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Marines won't let women in the infantry until at least 2015

Jun. 18, 2013 - 06:00AM   |  
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Female Marines question an Afghan woman in Helmand province in 2012. In the Marine Corps, infantry jobs will not open to women before 2015, service officials said. (Cpl. Meghan L. Gonzales / Marine Corps)
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Col. Jon Aytes, head of the military policy branch at Manpower and Reserve Affairs, talks about the Marine Corps' schedule for opening certain combat specialties to women during a June 18 Pentagon briefing. (Thomas Brown/Staff)

The Marine Corps won't allow women to serve in the infantry until at least 2015, according to a new plan outlining how the service will conform to a landmark Pentagon decision allowing female troops into ground combat units.

The Marine Corps won't allow women to serve in the infantry until at least 2015, according to a new plan outlining how the service will conform to a landmark Pentagon decision allowing female troops into ground combat units.

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The Marine Corps won’t allow women to serve in the infantry until at least 2015, according to a new plan outlining how the service will conform to a landmark Pentagon decision allowing female troops into ground combat units.

Each of the services and U.S. Special Operations Command released their versions of the plan June 18, following the military’s historic decision in January to repeal the 1994 Direct Combat Exclusion Rule. The move opened about 237,000 jobs across the services to women, including about 53,721 in the Corps, Marine officials said.

The plans outline how each branch of service will conduct research needed to open more jobs. The services will be allowed to ask for exceptions, thus keeping some jobs closed, but it remains to be seen if and where they will do so.

Military officials told reporters at the Pentagon on June 18 that it is not clear how women would be integrated into the infantry, or whether they would be in all units or those designated “co-ed.” The Army and Marine Corps are examining how the militaries in Australia, Canada, Israel and the United Kingdom have done so, said Col. Jon Aytes, head of the military policy branch at Marine Corps Manpower and Reserve Affairs.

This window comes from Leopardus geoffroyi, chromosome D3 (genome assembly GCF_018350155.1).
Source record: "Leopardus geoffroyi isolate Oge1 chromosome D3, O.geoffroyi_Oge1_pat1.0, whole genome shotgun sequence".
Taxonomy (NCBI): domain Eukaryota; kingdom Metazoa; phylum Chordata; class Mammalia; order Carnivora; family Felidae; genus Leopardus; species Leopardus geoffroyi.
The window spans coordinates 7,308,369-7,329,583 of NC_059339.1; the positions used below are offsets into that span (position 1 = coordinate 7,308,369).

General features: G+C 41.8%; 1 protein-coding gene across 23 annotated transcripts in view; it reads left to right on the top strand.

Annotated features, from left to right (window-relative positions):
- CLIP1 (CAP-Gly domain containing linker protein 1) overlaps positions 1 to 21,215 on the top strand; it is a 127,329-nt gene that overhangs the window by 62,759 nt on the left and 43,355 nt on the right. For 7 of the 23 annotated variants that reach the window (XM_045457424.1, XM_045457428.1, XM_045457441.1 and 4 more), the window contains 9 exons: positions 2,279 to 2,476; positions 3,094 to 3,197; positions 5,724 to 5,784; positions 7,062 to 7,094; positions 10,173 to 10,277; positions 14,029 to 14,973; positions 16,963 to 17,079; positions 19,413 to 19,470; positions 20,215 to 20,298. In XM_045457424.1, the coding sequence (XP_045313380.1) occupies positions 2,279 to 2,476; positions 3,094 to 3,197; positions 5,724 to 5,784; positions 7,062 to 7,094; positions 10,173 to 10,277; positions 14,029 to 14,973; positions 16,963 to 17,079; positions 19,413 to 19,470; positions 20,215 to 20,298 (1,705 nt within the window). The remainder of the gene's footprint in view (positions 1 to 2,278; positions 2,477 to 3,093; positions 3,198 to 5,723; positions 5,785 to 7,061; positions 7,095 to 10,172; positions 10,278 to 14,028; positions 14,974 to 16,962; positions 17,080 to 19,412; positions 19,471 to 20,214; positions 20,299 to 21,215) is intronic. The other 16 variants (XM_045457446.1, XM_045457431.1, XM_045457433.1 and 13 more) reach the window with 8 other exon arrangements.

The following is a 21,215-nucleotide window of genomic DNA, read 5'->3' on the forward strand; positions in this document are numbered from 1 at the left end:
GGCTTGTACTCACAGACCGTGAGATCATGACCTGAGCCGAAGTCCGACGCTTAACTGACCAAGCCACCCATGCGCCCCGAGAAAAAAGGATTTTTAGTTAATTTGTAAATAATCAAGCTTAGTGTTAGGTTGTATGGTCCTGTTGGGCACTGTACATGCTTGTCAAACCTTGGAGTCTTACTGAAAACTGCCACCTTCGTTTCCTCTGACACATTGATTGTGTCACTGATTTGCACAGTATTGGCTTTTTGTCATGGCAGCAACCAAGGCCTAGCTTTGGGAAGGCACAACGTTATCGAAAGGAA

“We do want to make sure we do this thing the right way, and we’re going to look at everything, but it’s too premature to say where they would go exactly right now until we get the full breadth and depth of our analysis complete,” Aytes said.

The Corps’ plan includes a schedule for opening various specialties to women in coming years, although the dates are subject to change based on recommendations from the Marine Corps commandant, currently Gen. Jim Amos, and the results of ongoing research. For example, plans call for allowing female Marines to become ground intelligence officers this year, and officials will decide next year whether to allow them to become low altitude air defense officers, amphibious assault vehicle officers and low altitude air defense gunners.

The big moves come in 2015, when the Corps is scheduled to recommend whether or not women should join the infantry. Marine officials are scheduled to notify Congress between April and June of that year, according to the plan outlined June 18.

The possibility of women joining the infantry has been greeted by some service members as a move toward equal rights, but derided by others as a politically correct effort that will weaken the military, especially in small units that live in austere conditions with little privacy. Any requests for exceptions that would keep the infantry, reconnaissance and special operations communities closed to women will hinge in part on how implementation proceeds in other units, the plan says.

“If needed, a request for an exception to policy will be made if warranted to keep the remaining units (Infantry, Reconnaissance and elements of Special Forces) closed for the assignment of female Marines,” the document says.

The commandant was traveling and could not be reached for comment, said his spokesman, Lt. Col. Wesley Hayes. In January, Amos said he wants to make sure standards are not lowered as a result of the policy change, adding that he understands many infantrymen are concerned.

“I think from the infantry side of the house, you know they’re more skeptical,” Amos said during a defense conference in San Diego on Jan. 31. “It’s been an all-male organization throughout the history of the U.S. Marine Corps, so I don’t think that should be any surprise. I think the rest of it is all what you’d expect.”

In a letter distributed to his general officers the same day the Pentagon announced the policy change, Amos said the plan that he and the other Joint Chiefs developed calls for a three-year research period before the top officers in the Marine Corps and Army must make recommendations to civilian leaders. He stressed that no decisions have been made, including in the infantry, reconnaissance and special operations communities.

“I believe we have created the conditions for [the next commandant] to provide his best analytically informed military advice on this critical matter to the civilian leadership, who have the constitutionally enshrined power of final decision,” Amos wrote. “I don’t know what my successor’s recommendation will be, but the end state is not a foregone conclusion, as some have suggested.”

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